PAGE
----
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2024 ACTION Language Justice
Promoting Community Solidarity Through Language Justice

Land Acknowledgement

We wish to recognize the land, stewarded by people of the Coahuiltecan, Karankawa and Ishak (Atakapa) Tribal Nations, upon which the SUSTAIN Center occupies. Our intention is to honor the Indigenous people by knowing the land on which SUSTAIN operates. We are actively learning and reaching out to know how to show up in solidarity and be in meaningful relationships with the people and the land. In addition, we recognize the harms experienced by Indigenous people as a result of settler-colonial institutions and practices. While in the process of learning, we are committed to providing organizational funding and capacity building in support of the health and wellness goals determined by the philosophies, customs, traditions, and people of the Tribal Nations.

What is 2024 ACTION Language Justice?

ACTION Language Justice is a grant and capacity building opportunity for HIV Service Organizations led by or serving people living with HIV or most systematically impacted by HIV such as Black, Brown, Indigenous, lesbian/gay/bisexual/queer (LGBQ), same gender loving (SGL), cisgender women and men, transgender, nonbinary, or gender non-conforming (T/GNC) people. ACTION Language Justice 2024 supports HIV Service Organizations to implement projects that address HIV and Language Justice.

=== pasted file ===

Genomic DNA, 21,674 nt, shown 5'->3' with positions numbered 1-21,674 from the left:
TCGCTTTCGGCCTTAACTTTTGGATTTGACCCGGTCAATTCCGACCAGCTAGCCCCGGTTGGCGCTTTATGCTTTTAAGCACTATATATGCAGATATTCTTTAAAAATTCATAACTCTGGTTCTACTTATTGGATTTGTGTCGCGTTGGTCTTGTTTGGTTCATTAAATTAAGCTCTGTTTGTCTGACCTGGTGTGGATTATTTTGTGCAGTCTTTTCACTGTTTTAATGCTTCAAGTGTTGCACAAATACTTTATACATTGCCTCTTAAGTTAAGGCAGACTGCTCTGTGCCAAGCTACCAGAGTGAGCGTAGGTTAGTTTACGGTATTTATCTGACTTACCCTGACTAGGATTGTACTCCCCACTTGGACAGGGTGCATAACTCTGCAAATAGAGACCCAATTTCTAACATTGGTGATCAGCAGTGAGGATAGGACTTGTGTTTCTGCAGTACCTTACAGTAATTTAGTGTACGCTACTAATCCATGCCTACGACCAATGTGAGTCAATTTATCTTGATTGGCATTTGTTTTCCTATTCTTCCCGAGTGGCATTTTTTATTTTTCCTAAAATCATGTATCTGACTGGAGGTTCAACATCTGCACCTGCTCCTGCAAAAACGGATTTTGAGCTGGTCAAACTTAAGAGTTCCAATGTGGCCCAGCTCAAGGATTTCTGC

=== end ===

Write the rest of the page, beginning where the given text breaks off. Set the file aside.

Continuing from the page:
As a grant, ACTION Language Justice will provide up to $55,000. The purpose of the funds are to support the development and implementation of language justice projects. $55,000 will be awarded to support costs related to implementing your project and 2 participants’ travel for the in-person gathering in Houston, TX on July 9-11, 2024. As a capacity-building opportunity, ACTION Language Justice 2024 will provide training and coaching to implement language justice strategies in your programs or at your organization. We are proud to continue our partnership with our Language Justice consultants, Tecolotl, to work closely with the 2024 cohort. No prior knowledge of Language Justice is required to participate